ABOVE PHOTO: Maria P. Williams
shadow and act
I don’t have to tell you that black women directors have been a force in filmmaking for decades. The list of African-American directors is endless, and continues to grow practically every single day.
But haven’t you wondered who the first Black woman to direct a film was? The answer is, not surprisingly, as it always is when you’re dealing with history, quite complex.
There are claims and counter-claims, and nuances of detail, that make it somewhat complicated, but let me try to at least clarify some things.
For the longest time, film scholars have championed their various favorites for the title of the first Black woman director, according to a paper from the Film Pioneers Project at Columbia University.
Some claim that honor goes to Drusilla Dunjee Houston, who wrote a screenplay in 1915 to challenge D.W. Griffith’s The Birth of Nation, called Spirit of the South: The Maddened Mob. But that film was never made, and she never actually directed a film to anyone’s current knowledge.
Then there are those who say the title belongs to Zora Neale Hurston (yes THAT Zora Neale Hurston) who made several anthropological documentary silent films, chronicling black Southern rural life, such as Children Games, Logging (both 1928) and Baptism (1929).
And still others claim that Alice B. Russell, the second wife of Oscar Michaeux, who helped produce his films, and acted in several of them, should have the title.
But for much of history, scholars made the claim that Eloyce King Patrick Gist, who, along with her husband, James Gist, directed religious films that were shown to community groups and church congregations, such as Hell Bound Train (1929) and Verdict Not Guilty (1930), was the first black woman to direct a film.
However, research may prove that Gist did not actually co-direct Hell Bound Train, but rather rewrote and re-edited the film, after her husband made the film, while Verdict was actually produced, written and directed entirely by James.
But there is evidence that, some 6 years earlier, in 1923, Maria P. Williams (pictured above), who lived in Kansas City, made a feature film titled The Flames of Wrath (no surviving prints exist), which was described as “a mystery drama.” The sticking point here is that Williams was listed, when the film came out, as the producer and writer of the film, but not as the director.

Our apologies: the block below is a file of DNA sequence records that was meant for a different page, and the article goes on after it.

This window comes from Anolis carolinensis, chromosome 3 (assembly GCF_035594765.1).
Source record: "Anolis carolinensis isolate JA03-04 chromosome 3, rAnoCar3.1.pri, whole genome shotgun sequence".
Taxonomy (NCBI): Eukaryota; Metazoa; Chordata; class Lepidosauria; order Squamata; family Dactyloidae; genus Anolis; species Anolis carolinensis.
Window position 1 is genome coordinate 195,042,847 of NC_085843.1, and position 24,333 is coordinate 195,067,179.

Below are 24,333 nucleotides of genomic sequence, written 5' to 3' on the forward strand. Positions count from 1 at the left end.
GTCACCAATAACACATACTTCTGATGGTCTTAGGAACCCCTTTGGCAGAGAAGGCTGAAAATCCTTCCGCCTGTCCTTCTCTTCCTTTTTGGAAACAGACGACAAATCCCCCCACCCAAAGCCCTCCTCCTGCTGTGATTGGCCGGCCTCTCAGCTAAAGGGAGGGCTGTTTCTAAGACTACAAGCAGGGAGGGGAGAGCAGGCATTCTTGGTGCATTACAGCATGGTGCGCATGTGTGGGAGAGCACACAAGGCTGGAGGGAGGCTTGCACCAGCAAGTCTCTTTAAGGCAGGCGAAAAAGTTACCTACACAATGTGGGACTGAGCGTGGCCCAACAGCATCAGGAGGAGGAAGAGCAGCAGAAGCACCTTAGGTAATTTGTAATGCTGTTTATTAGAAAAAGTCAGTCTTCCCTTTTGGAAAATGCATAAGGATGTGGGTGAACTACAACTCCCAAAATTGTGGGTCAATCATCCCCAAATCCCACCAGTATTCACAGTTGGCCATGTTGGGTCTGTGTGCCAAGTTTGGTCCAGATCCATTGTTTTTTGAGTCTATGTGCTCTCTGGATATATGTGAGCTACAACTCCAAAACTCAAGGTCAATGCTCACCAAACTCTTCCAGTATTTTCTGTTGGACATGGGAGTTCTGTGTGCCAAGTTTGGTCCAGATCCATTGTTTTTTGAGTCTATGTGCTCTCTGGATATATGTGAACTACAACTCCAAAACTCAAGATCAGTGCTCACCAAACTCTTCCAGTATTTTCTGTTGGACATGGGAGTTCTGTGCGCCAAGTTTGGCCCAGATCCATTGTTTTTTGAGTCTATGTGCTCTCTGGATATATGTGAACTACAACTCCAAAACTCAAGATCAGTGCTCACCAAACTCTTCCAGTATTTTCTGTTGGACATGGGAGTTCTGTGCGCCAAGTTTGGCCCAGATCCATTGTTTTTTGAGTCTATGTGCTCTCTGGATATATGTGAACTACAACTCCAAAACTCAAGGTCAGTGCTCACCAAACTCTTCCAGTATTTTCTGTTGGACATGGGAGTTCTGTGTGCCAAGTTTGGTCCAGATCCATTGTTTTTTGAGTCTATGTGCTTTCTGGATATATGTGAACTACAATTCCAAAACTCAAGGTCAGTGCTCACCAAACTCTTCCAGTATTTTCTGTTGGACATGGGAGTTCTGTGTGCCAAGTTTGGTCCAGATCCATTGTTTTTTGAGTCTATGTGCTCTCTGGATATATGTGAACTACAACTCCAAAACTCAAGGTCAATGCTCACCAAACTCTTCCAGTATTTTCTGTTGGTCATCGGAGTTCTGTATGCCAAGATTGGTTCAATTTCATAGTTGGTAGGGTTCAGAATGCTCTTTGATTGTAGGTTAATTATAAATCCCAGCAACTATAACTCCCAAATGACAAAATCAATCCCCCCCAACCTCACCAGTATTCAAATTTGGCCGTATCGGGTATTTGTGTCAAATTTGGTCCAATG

Now this may all be just a question of semantics, since, back then, the words “producer” and “director” were interchangeable; and secondly, the fact of the matter is that Williams was still a filmmaker nevertheless.
However, just a year before, in 1922, also by coincidence, in Kansas City, Tressie Souders was written about in the black press as being the first black woman to direct a feature film, which was called A Woman’s Error, described as “the first of its kind to be produced by a young woman of our race.”
And Souders was actually credited as being a writer, producer and the director of her film. So it seems that one could say that Tessie Sounders was indeed the first black woman director.
But not so fast.,,, as I said, the story gets complex…
Some argue that the first black female director was neither Souders nor Williams, but someone by the imposing name of Madame E. Touissant Welcome, whose birth name was Jennie Louis Van der Zee, and who was the sister of the famous Harlem Renaissance photographer James Van Der Zee.
It is known that she directed a film (whether a narrative or a documentary is not clear) involving black soldiers who had returned from fighting in Europe during World War I.
Since the war ended in November 1918, one must assume that her film was made sometime during the years of 1919 and 1922 (once again no prints have survived). So it could very well be argued that Madame Welcome was, in fact, the very first African-American woman film director.
But in the long run, whether it was Welcome or Hurston or Williams or Souders, or even someone who has yet to be discovered, the fact of the matter is that, black women directors have been a strong presence, not only in the development of black cinema, but of cinema in general, and that filmmakers today owe a tremendous thanks of gratitude to remarkable trailblazers for paving the way.